(FOX40.COM) — Any time outside of winter, when the roads are more accessible and the vegetation has a little more color, is a good time to explore from the foothills to the Sierra Nevada and Lake Tahoe.
Not to say that wintertime is not a good time to visit, but the weather and road conditions allow for more daylight and more ability to move around on foot and by vehicle.
A good route to explore and learn about the area will start you off in historic Auburn, continue onto Nevada City, up the grade to Truckee, along Lake Tahoe to Meyers, back down to Placerville and finish where you started, in Auburn.
It’s a route that could be done in a day, but it’s better to take it over several days, exploring the historic communities and breathtaking natural scenery.
Auburn to Nevada City
Besides being the capital of Placer County, Auburn is a gold rush town in the lower part of the foothills, sitting alongside Interstate 80, a short drive from the Sacramento metro area.
While only a relatively small amount of gold was found in Auburn it would become a supply hub between Sacramento and the gold fields further into the foothills.
Today, Old Town Auburn has numerous restaurants and shops inside historic buildings. Perched at the top of Lincoln Way is the Historic Auburn Courthouse.
Taking CA-49 north towards Grass Valley and Nevada City you will see a mix of commercial areas, wineries, forestland and remote retail areas.
After a 40-minute drive, you will end up in the city of Grass Valley, which is home to Empire Mine State Historic Park, where more than 5.8 million ounces of gold were pulled out of the ground between 1853 and 1956.
A few minutes more on the 49 gets you to Nevada City, with its iconic Broad Street and its countless historic Old West buildings.
Strolling along the streets of downtown Nevada City, one will find more modern brick buildings mixed in with Victorian-era timber buildings and homes.
Not far from the city center there are walking trails at Hirschman’s Pond and the Nisenan Tribute Site.
Nevada City to Truckee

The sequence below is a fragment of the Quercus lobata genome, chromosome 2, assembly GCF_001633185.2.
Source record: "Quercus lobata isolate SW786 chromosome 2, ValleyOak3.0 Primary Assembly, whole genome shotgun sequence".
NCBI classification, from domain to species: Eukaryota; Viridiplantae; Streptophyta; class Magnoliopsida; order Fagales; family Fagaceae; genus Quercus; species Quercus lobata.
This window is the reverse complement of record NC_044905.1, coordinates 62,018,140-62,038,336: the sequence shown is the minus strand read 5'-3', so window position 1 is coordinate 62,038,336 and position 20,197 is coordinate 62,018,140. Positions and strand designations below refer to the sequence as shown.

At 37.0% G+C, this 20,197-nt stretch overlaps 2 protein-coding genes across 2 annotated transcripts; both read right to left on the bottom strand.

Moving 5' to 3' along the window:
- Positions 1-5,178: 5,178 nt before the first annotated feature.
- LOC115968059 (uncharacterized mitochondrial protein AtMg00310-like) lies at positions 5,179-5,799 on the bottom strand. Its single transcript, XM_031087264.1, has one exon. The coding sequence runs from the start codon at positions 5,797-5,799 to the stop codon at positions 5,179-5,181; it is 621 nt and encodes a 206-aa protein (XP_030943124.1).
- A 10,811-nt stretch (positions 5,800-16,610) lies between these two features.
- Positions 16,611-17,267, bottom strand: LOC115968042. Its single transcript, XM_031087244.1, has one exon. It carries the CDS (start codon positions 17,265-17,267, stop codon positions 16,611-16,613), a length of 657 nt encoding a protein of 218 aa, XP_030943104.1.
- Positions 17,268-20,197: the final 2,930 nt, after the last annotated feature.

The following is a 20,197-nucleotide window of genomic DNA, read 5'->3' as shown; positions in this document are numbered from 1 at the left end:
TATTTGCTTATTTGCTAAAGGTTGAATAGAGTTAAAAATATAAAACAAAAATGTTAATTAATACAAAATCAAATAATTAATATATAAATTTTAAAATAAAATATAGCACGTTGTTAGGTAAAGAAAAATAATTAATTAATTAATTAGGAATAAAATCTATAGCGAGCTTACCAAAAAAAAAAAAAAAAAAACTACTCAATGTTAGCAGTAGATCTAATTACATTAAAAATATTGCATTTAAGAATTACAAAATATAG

Getting back onto CA-49 north, it will become SR-20 and begin turning east towards Interstate 80 towards Truckee. This section of the drive is about an hour and 20 minutes.
Before even getting on Interstate 80, though, there are some beautiful views along the mainly two-lane SR-20.
About 20 minutes out from Nevada City, a vista point parking lot will be seen along the westbound side of the state route. This provides a look over the forest surrounding Jefferson Creek.
Another five minutes along the roadway will bring drivers to a large scenic overlook of the Omega Diggins, the site of a large hydraulic mining site.
There is a short trail down to a lower observation deck that provides a better overlook and diagram of the Diggins.
Before joining I-80 at Yuba Pass, detour onto Bowman Lake Road and visit the Sierra Discovery Trail for a short loop trail along raised walking platforms that take you into the surrounding forests and include a small waterfall.
From Yuba Pass, drivers will follow I-80 east to Truckee for about 30 miles, which usually takes about 40 minutes.
A popular alternate route is exiting the main interstate and taking Donner Pass Road along Historic US 40, along Donner Lake to the Donner Memorial State Park.
This is a great spot to recreate in the lake or walk along its beautiful shores. Getting back onto Interstate 80 it is only another seven minutes to Truckee.
Truckee to Meyers
Taking SR-89 south, it is a little over one hour drive from Truckee to Meyers with the roadway following the western coast of Lake Tahoe.
Some notable stops along the way include Tahoe City, Ed Z’berg Sugar Pine Point State Park and Vikingsholm.
This area has beautiful views of Lake Tahoe, smaller surrounding lakes, campgrounds, hiking trails and ski resorts.
Meyers to Placerville
Although this stretch takes you back to the main highway of US 50, it is one of the most breathtaking portions as you make your way down from the Sierra toward the foothills.
About 30 miles of the 52-mile stretch takes drivers along a two-lane highway through pine forests, steep granite rock walls and mighty rivers.